Wednesday, February 06, 2013
from The Life of Poetry
In the author's note before the book begins, R. writes:
A way to allow people to feel the meeting of their consciousness and the world, to feel the full value of the meanings of emotions and ideas in their relations with each other, and to understand, in the glimpse of a moment, the freshness of things and their possibilities...There is an art which gives us that way; and it is, in our society, an outcast art. [poetry]
I have tried to go behind the resistance, which is often a fear of poetry, and to show what might be ahead of this culture in conflict, with its background of strength and antagonism. If we are free, we are free to choose a tradition, and we find in the past as well as the present our poets of outrage--like Melville--and our poets of possibility--like Whitman.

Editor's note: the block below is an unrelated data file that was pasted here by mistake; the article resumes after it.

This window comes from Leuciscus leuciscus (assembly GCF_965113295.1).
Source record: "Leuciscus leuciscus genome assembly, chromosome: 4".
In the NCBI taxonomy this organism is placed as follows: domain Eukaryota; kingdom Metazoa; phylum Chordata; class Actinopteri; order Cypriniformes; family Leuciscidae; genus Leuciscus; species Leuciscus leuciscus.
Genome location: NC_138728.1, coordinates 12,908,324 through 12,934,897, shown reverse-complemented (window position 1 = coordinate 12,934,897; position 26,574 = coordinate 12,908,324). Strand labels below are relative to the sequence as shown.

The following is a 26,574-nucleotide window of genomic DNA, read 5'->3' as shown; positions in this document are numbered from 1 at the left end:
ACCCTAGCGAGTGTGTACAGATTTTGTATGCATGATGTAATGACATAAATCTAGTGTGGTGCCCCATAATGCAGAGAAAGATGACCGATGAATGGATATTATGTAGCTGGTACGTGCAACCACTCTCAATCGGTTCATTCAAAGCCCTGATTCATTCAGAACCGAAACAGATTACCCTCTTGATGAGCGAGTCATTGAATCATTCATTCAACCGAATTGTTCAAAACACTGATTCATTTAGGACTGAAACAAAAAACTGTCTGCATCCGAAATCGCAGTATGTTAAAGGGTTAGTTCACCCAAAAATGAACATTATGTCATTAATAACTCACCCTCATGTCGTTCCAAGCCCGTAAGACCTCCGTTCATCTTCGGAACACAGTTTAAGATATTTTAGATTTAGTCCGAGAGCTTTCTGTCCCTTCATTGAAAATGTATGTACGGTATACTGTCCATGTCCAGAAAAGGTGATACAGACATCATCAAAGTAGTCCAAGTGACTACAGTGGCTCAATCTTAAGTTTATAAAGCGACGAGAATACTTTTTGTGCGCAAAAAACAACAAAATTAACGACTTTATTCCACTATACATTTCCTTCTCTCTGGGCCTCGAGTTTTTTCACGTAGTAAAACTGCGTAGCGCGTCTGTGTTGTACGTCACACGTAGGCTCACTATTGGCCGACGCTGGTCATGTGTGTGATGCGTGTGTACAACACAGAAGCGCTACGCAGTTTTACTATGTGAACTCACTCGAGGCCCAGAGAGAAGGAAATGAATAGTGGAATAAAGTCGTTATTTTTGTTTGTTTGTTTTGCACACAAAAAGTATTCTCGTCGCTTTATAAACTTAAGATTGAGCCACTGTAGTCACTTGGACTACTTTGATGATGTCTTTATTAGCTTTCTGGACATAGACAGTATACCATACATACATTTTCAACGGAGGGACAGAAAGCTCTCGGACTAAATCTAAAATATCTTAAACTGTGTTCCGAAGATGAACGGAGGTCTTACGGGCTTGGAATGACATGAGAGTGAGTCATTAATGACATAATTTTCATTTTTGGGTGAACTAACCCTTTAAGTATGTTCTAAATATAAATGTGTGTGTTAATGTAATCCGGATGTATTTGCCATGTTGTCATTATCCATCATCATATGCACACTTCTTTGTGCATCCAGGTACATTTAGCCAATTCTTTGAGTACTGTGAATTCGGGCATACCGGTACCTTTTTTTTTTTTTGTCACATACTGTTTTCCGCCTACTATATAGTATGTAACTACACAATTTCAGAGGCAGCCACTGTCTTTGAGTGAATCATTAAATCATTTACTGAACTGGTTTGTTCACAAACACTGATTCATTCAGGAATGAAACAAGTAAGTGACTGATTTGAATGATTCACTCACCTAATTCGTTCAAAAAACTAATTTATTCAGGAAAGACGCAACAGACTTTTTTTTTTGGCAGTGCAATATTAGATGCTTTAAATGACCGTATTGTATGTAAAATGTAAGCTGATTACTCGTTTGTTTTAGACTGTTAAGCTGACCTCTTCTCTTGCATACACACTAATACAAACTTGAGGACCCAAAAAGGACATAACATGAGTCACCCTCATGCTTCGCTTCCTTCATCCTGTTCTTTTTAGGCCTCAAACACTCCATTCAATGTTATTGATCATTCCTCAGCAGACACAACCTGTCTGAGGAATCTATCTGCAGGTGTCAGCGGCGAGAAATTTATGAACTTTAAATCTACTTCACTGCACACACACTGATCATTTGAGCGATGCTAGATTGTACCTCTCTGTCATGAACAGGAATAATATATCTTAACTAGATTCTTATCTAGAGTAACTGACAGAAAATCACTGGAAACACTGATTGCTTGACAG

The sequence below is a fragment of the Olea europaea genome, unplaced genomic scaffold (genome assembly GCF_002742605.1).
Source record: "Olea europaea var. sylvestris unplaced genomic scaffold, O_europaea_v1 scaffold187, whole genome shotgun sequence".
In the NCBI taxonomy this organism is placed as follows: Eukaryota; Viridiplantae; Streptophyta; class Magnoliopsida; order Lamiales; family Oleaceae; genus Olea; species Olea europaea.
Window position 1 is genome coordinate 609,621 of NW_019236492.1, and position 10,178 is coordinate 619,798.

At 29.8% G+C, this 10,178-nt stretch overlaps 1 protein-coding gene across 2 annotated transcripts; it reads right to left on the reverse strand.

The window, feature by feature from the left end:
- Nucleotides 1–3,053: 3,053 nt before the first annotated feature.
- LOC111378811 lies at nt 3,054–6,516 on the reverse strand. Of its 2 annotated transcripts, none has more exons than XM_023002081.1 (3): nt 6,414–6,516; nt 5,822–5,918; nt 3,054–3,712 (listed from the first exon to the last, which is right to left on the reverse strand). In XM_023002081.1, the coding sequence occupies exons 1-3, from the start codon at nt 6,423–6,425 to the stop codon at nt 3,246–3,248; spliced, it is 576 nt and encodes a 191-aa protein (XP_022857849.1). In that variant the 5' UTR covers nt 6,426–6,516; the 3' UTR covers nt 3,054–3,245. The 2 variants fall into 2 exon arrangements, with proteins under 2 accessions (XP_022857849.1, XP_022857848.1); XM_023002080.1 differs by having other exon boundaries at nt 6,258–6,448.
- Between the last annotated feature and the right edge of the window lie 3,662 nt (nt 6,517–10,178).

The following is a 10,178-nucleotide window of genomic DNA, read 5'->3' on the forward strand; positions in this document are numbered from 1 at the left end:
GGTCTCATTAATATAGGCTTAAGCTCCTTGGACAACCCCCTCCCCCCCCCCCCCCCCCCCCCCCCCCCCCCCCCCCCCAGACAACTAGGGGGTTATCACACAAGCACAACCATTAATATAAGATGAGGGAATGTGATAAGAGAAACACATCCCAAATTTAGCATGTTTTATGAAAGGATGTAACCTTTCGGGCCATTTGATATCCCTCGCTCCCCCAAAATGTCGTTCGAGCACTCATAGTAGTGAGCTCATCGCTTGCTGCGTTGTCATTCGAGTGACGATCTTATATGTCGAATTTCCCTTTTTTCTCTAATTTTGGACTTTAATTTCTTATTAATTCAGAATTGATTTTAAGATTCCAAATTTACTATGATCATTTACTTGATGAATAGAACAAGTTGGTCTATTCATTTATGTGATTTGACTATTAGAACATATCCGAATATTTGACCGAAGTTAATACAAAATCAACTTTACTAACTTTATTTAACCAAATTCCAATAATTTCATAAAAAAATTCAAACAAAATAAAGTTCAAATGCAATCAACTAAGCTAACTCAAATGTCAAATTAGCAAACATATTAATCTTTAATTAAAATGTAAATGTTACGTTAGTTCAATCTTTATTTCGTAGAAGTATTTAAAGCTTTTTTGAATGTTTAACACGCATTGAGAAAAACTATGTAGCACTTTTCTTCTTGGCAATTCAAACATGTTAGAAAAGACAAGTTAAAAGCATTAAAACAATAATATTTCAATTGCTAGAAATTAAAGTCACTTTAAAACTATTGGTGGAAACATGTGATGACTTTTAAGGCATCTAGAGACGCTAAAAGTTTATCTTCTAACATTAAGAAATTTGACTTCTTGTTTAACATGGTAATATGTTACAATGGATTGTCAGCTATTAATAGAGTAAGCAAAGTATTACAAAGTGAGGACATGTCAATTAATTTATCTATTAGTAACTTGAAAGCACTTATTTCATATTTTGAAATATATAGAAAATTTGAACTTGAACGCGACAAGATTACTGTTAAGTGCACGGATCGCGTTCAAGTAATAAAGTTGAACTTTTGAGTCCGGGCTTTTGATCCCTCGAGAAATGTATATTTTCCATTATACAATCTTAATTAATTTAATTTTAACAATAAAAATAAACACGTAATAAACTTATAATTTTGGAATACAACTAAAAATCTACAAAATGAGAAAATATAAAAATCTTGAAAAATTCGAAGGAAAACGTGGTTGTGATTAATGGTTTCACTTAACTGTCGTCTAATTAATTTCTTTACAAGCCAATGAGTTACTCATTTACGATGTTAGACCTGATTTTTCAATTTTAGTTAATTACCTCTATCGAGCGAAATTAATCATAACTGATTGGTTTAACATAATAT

I have attempted to suggest a dynamics of poetry, showing that a poem is not its words or its images, any more than a symphony is its notes or a river its drops of water. Poetry depends on the moving relations within itself. It is an art that lives in time, expressing and evoking the moving relation between the individual consciousness and the world. The work that a poem does is a transfer of human energy, and I think human energy may be defined as consciousness, the capacity to make change in existing conditions. It appears to me that to accept poetry in these meanings would make it possible for people to use it as an "exercise," an enjoyment of the possibility of dealing with the meanings in the world and in their lives.